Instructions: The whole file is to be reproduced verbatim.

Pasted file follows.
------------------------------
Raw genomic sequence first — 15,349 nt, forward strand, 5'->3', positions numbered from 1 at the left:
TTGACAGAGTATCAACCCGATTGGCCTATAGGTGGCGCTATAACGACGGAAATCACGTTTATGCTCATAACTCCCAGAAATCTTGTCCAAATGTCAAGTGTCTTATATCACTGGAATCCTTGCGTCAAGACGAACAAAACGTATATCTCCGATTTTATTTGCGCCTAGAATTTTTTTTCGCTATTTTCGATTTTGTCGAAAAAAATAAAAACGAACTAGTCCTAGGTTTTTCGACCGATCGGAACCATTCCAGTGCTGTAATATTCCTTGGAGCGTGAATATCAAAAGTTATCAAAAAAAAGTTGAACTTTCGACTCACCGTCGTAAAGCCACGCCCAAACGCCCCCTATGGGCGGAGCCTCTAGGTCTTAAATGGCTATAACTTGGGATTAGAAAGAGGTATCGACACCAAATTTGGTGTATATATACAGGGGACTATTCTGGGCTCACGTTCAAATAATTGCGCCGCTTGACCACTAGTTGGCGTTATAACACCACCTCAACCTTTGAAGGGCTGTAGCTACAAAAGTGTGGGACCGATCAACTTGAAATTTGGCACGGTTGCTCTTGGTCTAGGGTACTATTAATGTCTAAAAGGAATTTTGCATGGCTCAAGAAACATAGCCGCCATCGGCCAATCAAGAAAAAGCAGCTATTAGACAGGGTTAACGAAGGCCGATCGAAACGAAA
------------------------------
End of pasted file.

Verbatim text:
Raw genomic sequence first — 15,349 nt, forward strand, 5'->3', positions numbered from 1 at the left:
TTGACAGAGTATCAACCCGATTGGCCTATAGGTGGCGCTATAACGACGGAAATCACGTTTATGCTCATAACTCCCAGAAATCTTGTCCAAATGTCAAGTGTCTTATATCACTGGAATCCTTGCGTCAAGACGAACAAAACGTATATCTCCGATTTTATTTGCGCCTAGAATTTTTTTTCGCTATTTTCGATTTTGTCGAAAAAAATAAAAACGAACTAGTCCTAGGTTTTTCGACCGATCGGAACCATTCCAGTGCTGTAATATTCCTTGGAGCGTGAATATCAAAAGTTATCAAAAAAAAGTTGAACTTTCGACTCACCGTCGTAAAGCCACGCCCAAACGCCCCCTATGGGCGGAGCCTCTAGGTCTTAAATGGCTATAACTTGGGATTAGAAAGAGGTATCGACACCAAATTTGGTGTATATATACAGGGGACTATTCTGGGCTCACGTTCAAATAATTGCGCCGCTTGACCACTAGTTGGCGTTATAACACCACCTCAACCTTTGAAGGGCTGTAGCTACAAAAGTGTGGGACCGATCAACTTGAAATTTGGCACGGTTGCTCTTGGTCTAGGGTACTATTAATGTCTAAAAGGAATTTTGCATGGCTCAAGAAACATAGCCGCCATCGGCCAATCAAGAAAAAGCAGCTATTAGACAGGGTTAACGAAGGCCGATCGAAACGAAA